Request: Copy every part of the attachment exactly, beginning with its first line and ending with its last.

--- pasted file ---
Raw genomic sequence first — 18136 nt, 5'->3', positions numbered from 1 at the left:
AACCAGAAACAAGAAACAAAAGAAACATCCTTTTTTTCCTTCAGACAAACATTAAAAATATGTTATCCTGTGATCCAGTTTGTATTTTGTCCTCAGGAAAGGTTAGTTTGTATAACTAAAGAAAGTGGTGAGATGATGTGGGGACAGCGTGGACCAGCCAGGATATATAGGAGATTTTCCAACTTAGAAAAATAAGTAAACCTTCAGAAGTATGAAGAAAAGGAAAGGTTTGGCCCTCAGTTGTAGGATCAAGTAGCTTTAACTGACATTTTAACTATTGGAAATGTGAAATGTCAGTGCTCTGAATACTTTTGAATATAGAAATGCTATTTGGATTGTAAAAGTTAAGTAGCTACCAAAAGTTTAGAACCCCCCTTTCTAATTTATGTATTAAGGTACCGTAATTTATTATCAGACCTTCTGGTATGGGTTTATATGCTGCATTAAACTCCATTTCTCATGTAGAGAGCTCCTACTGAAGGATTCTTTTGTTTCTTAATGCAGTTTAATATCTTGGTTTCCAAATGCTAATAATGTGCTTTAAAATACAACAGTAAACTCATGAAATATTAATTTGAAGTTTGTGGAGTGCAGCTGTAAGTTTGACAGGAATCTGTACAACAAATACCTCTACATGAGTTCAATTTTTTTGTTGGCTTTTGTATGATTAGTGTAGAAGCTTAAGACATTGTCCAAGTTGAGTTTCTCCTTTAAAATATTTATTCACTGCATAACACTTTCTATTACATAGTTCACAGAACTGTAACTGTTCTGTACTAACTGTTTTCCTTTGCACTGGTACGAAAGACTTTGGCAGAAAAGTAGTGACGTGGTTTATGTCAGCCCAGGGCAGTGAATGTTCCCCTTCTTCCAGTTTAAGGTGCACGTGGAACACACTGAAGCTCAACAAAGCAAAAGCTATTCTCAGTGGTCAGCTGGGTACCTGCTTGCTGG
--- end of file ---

Raw genomic sequence first — 18136 nt, 5'->3', positions numbered from 1 at the left:
AACCAGAAACAAGAAACAAAAGAAACATCCTTTTTTTCCTTCAGACAAACATTAAAAATATGTTATCCTGTGATCCAGTTTGTATTTTGTCCTCAGGAAAGGTTAGTTTGTATAACTAAAGAAAGTGGTGAGATGATGTGGGGACAGCGTGGACCAGCCAGGATATATAGGAGATTTTCCAACTTAGAAAAATAAGTAAACCTTCAGAAGTATGAAGAAAAGGAAAGGTTTGGCCCTCAGTTGTAGGATCAAGTAGCTTTAACTGACATTTTAACTATTGGAAATGTGAAATGTCAGTGCTCTGAATACTTTTGAATATAGAAATGCTATTTGGATTGTAAAAGTTAAGTAGCTACCAAAAGTTTAGAACCCCCCTTTCTAATTTATGTATTAAGGTACCGTAATTTATTATCAGACCTTCTGGTATGGGTTTATATGCTGCATTAAACTCCATTTCTCATGTAGAGAGCTCCTACTGAAGGATTCTTTTGTTTCTTAATGCAGTTTAATATCTTGGTTTCCAAATGCTAATAATGTGCTTTAAAATACAACAGTAAACTCATGAAATATTAATTTGAAGTTTGTGGAGTGCAGCTGTAAGTTTGACAGGAATCTGTACAACAAATACCTCTACATGAGTTCAATTTTTTTGTTGGCTTTTGTATGATTAGTGTAGAAGCTTAAGACATTGTCCAAGTTGAGTTTCTCCTTTAAAATATTTATTCACTGCATAACACTTTCTATTACATAGTTCACAGAACTGTAACTGTTCTGTACTAACTGTTTTCCTTTGCACTGGTACGAAAGACTTTGGCAGAAAAGTAGTGACGTGGTTTATGTCAGCCCAGGGCAGTGAATGTTCCCCTTCTTCCAGTTTAAGGTGCACGTGGAACACACTGAAGCTCAACAAAGCAAAAGCTATTCTCAGTGGTCAGCTGGGTACCTGCTTGCTGG